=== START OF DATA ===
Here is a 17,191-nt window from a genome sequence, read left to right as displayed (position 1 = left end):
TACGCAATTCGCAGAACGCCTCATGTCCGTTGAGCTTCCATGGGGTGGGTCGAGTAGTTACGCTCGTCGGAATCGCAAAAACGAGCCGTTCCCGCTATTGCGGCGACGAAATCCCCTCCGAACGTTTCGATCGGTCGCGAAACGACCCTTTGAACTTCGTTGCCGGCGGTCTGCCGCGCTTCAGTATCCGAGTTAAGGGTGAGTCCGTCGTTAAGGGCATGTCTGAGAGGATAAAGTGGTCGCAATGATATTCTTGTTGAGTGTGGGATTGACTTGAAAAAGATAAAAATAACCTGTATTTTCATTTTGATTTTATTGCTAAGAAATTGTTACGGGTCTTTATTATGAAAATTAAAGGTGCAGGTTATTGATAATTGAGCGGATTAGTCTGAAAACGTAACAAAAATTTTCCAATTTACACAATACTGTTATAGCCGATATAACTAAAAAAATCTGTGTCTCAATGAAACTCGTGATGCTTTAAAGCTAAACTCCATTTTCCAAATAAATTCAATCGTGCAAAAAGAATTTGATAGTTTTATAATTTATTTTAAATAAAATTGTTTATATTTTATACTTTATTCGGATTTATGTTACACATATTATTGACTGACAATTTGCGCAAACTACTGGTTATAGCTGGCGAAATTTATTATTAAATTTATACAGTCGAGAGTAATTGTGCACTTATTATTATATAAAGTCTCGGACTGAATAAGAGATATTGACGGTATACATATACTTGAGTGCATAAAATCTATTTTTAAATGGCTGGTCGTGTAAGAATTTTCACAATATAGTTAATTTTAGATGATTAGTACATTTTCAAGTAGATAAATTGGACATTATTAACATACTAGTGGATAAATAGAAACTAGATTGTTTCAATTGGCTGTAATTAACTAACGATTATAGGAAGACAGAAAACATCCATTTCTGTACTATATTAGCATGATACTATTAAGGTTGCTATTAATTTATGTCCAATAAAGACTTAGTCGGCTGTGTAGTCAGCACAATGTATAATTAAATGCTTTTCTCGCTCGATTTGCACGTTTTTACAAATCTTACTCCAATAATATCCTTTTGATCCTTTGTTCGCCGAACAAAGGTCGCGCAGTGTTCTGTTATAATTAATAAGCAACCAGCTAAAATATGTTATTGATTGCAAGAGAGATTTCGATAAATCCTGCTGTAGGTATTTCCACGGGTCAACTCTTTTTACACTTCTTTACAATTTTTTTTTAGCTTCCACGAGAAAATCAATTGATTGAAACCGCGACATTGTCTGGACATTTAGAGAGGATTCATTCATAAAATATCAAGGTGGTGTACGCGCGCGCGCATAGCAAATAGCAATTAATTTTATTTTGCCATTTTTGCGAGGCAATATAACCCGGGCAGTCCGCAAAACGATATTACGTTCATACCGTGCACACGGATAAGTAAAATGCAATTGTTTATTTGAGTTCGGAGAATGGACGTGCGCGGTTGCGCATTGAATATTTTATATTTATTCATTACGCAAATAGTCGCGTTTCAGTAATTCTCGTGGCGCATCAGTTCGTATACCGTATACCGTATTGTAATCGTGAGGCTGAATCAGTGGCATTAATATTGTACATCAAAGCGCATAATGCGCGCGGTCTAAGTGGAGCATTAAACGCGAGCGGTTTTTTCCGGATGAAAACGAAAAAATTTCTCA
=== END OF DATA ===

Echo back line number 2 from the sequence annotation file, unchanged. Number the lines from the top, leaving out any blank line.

TACGCAATTCGCAGAACGCCTCATGTCCGTTGAGCTTCCATGGGGTGGGTCGAGTAGTTACGCTCGTCGGAATCGCAAAAACGAGCCGTTCCCGCTATTGCGGCGACGAAATCCCCTCCGAACGTTTCGATCGGTCGCGAAACGACCCTTTGAACTTCGTTGCCGGCGGTCTGCCGCGCTTCAGTATCCGAGTTAAGGGTGAGTCCGTCGTTAAGGGCATGTCTGAGAGGATAAAGTGGTCGCAATGATATTCTTGTTGAGTGTGGGATTGACTTGAAAAAGATAAAAATAACCTGTATTTTCATTTTGATTTTATTGCTAAGAAATTGTTACGGGTCTTTATTATGAAAATTAAAGGTGCAGGTTATTGATAATTGAGCGGATTAGTCTGAAAACGTAACAAAAATTTTCCAATTTACACAATACTGTTATAGCCGATATAACTAAAAAAATCTGTGTCTCAATGAAACTCGTGATGCTTTAAAGCTAAACTCCATTTTCCAAATAAATTCAATCGTGCAAAAAGAATTTGATAGTTTTATAATTTATTTTAAATAAAATTGTTTATATTTTATACTTTATTCGGATTTATGTTACACATATTATTGACTGACAATTTGCGCAAACTACTGGTTATAGCTGGCGAAATTTATTATTAAATTTATACAGTCGAGAGTAATTGTGCACTTATTATTATATAAAGTCTCGGACTGAATAAGAGATATTGACGGTATACATATACTTGAGTGCATAAAATCTATTTTTAAATGGCTGGTCGTGTAAGAATTTTCACAATATAGTTAATTTTAGATGATTAGTACATTTTCAAGTAGATAAATTGGACATTATTAACATACTAGTGGATAAATAGAAACTAGATTGTTTCAATTGGCTGTAATTAACTAACGATTATAGGAAGACAGAAAACATCCATTTCTGTACTATATTAGCATGATACTATTAAGGTTGCTATTAATTTATGTCCAATAAAGACTTAGTCGGCTGTGTAGTCAGCACAATGTATAATTAAATGCTTTTCTCGCTCGATTTGCACGTTTTTACAAATCTTACTCCAATAATATCCTTTTGATCCTTTGTTCGCCGAACAAAGGTCGCGCAGTGTTCTGTTATAATTAATAAGCAACCAGCTAAAATATGTTATTGATTGCAAGAGAGATTTCGATAAATCCTGCTGTAGGTATTTCCACGGGTCAACTCTTTTTACACTTCTTTACAATTTTTTTTTAGCTTCCACGAGAAAATCAATTGATTGAAACCGCGACATTGTCTGGACATTTAGAGAGGATTCATTCATAAAATATCAAGGTGGTGTACGCGCGCGCGCATAGCAAATAGCAATTAATTTTATTTTGCCATTTTTGCGAGGCAATATAACCCGGGCAGTCCGCAAAACGATATTACGTTCATACCGTGCACACGGATAAGTAAAATGCAATTGTTTATTTGAGTTCGGAGAATGGACGTGCGCGGTTGCGCATTGAATATTTTATATTTATTCATTACGCAAATAGTCGCGTTTCAGTAATTCTCGTGGCGCATCAGTTCGTATACCGTATACCGTATTGTAATCGTGAGGCTGAATCAGTGGCATTAATATTGTACATCAAAGCGCATAATGCGCGCGGTCTAAGTGGAGCATTAAACGCGAGCGGTTTTTTCCGGATGAAAACGAAAAAATTTCTCA